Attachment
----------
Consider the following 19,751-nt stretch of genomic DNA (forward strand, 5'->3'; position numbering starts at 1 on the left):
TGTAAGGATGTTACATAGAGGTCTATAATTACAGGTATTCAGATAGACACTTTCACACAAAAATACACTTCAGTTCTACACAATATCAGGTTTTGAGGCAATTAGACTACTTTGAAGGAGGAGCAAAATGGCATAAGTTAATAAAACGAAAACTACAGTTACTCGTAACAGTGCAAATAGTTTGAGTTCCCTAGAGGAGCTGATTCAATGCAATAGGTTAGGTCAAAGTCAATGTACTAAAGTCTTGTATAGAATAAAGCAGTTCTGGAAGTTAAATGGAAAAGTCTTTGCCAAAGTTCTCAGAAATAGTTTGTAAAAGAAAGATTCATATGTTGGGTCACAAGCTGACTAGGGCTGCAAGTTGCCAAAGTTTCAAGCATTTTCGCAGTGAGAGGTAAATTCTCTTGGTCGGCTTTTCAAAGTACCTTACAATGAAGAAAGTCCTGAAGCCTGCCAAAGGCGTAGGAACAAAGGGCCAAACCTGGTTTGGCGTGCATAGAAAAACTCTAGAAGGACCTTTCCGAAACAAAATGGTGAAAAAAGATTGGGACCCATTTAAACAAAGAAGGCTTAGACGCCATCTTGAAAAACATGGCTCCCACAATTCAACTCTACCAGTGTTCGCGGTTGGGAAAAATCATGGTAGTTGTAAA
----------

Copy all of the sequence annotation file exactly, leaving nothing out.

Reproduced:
Consider the following 19,751-nt stretch of genomic DNA (forward strand, 5'->3'; position numbering starts at 1 on the left):
TGTAAGGATGTTACATAGAGGTCTATAATTACAGGTATTCAGATAGACACTTTCACACAAAAATACACTTCAGTTCTACACAATATCAGGTTTTGAGGCAATTAGACTACTTTGAAGGAGGAGCAAAATGGCATAAGTTAATAAAACGAAAACTACAGTTACTCGTAACAGTGCAAATAGTTTGAGTTCCCTAGAGGAGCTGATTCAATGCAATAGGTTAGGTCAAAGTCAATGTACTAAAGTCTTGTATAGAATAAAGCAGTTCTGGAAGTTAAATGGAAAAGTCTTTGCCAAAGTTCTCAGAAATAGTTTGTAAAAGAAAGATTCATATGTTGGGTCACAAGCTGACTAGGGCTGCAAGTTGCCAAAGTTTCAAGCATTTTCGCAGTGAGAGGTAAATTCTCTTGGTCGGCTTTTCAAAGTACCTTACAATGAAGAAAGTCCTGAAGCCTGCCAAAGGCGTAGGAACAAAGGGCCAAACCTGGTTTGGCGTGCATAGAAAAACTCTAGAAGGACCTTTCCGAAACAAAATGGTGAAAAAAGATTGGGACCCATTTAAACAAAGAAGGCTTAGACGCCATCTTGAAAAACATGGCTCCCACAATTCAACTCTACCAGTGTTCGCGGTTGGGAAAAATCATGGTAGTTGTAAA